London, March 17 : Scientists have built a computer model that suggests the terraces at Mammoth Hot Springs in Yellowstone National Park, Wyoming, US, grow by a process of drowning.
According to a report in New Scientist, John Veysey and Nigel Goldenfeld at the University of Illinois, Urbana-Champaign, built the computer model.
Geothermal ponds and terraces like those at Mammoth Hot Springs are built up when calcium carbonate-rich spring water depressurises and cools.
Carbon dioxide bubbles appear, which trigger the deposition of a mineral called travertine in layers that can grow as quickly as 5 millimetres per day.
Some suggest that heat-loving microbes in the water influence the shapes of the resulting terraced ponds, but Veysey and Goldenfeld said that a number of purely physical processes are responsible.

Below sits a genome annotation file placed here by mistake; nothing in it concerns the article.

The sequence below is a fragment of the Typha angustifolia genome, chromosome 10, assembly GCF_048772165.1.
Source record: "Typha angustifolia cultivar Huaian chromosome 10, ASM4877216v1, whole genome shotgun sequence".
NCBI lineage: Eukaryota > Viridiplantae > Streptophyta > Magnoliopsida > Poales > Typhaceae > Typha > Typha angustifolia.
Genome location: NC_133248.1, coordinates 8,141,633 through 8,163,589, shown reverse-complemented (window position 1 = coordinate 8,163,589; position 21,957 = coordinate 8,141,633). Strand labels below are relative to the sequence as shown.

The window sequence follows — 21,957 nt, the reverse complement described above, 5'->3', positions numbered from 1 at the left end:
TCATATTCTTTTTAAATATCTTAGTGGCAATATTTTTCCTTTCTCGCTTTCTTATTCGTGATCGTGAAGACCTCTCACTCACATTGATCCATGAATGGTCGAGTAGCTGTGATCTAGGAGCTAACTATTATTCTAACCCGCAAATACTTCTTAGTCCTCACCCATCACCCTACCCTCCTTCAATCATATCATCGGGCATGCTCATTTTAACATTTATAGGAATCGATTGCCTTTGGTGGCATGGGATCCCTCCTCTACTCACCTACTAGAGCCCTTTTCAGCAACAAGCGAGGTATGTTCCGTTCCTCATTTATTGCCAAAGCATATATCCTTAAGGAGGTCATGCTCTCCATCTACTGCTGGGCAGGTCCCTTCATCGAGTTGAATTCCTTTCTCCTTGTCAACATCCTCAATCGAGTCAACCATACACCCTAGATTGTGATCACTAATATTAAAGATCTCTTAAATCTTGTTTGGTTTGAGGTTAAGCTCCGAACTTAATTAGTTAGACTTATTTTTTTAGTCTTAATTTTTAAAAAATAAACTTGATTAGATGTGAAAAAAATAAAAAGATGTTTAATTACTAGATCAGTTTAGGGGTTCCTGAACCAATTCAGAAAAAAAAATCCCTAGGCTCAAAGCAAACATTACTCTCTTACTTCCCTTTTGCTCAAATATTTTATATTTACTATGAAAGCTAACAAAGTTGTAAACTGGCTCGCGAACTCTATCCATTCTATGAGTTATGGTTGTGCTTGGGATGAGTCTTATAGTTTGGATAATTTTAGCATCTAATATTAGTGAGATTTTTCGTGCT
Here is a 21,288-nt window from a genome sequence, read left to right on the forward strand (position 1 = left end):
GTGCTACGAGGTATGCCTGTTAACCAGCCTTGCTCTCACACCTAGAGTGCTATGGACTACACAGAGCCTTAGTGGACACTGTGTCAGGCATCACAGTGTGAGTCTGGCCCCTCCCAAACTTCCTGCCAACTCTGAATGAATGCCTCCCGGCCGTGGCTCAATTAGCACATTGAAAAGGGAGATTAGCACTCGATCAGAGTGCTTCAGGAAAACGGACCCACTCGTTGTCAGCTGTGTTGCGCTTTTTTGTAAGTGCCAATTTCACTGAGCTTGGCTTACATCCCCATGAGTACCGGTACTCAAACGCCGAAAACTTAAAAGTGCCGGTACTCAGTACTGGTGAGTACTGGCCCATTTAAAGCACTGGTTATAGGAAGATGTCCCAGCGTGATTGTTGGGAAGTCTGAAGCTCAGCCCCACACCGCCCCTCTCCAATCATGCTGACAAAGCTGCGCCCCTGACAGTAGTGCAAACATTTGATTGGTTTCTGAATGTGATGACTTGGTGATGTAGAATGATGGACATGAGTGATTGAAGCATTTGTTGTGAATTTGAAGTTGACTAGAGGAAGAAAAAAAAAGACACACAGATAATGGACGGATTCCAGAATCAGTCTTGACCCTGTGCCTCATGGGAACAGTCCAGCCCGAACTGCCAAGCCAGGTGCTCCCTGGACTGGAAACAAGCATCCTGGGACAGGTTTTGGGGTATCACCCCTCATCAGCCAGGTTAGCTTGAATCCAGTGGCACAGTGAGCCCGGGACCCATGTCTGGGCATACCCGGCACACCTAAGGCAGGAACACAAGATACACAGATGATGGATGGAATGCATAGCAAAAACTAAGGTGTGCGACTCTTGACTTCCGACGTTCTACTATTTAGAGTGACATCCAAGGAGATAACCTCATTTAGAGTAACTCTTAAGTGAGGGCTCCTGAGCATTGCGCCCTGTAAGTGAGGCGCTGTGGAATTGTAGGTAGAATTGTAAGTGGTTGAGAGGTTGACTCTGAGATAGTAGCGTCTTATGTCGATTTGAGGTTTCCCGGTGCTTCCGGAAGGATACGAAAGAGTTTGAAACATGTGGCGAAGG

The pair suspected that one of the primary processes governing the sizes and shapes of the ponds was a process of drowning.
The lips on the edge of some terraces grow faster than others due to variable water flow. This means faster-growing ponds will drown the adjacent slower-growing ones.
Using such observations, the researchers built a computer model that predicted how the terraces at Mammoth Hot Springs would grow.
Over two years, the prediction matched the appearance and distribution of pond shapes at the springs.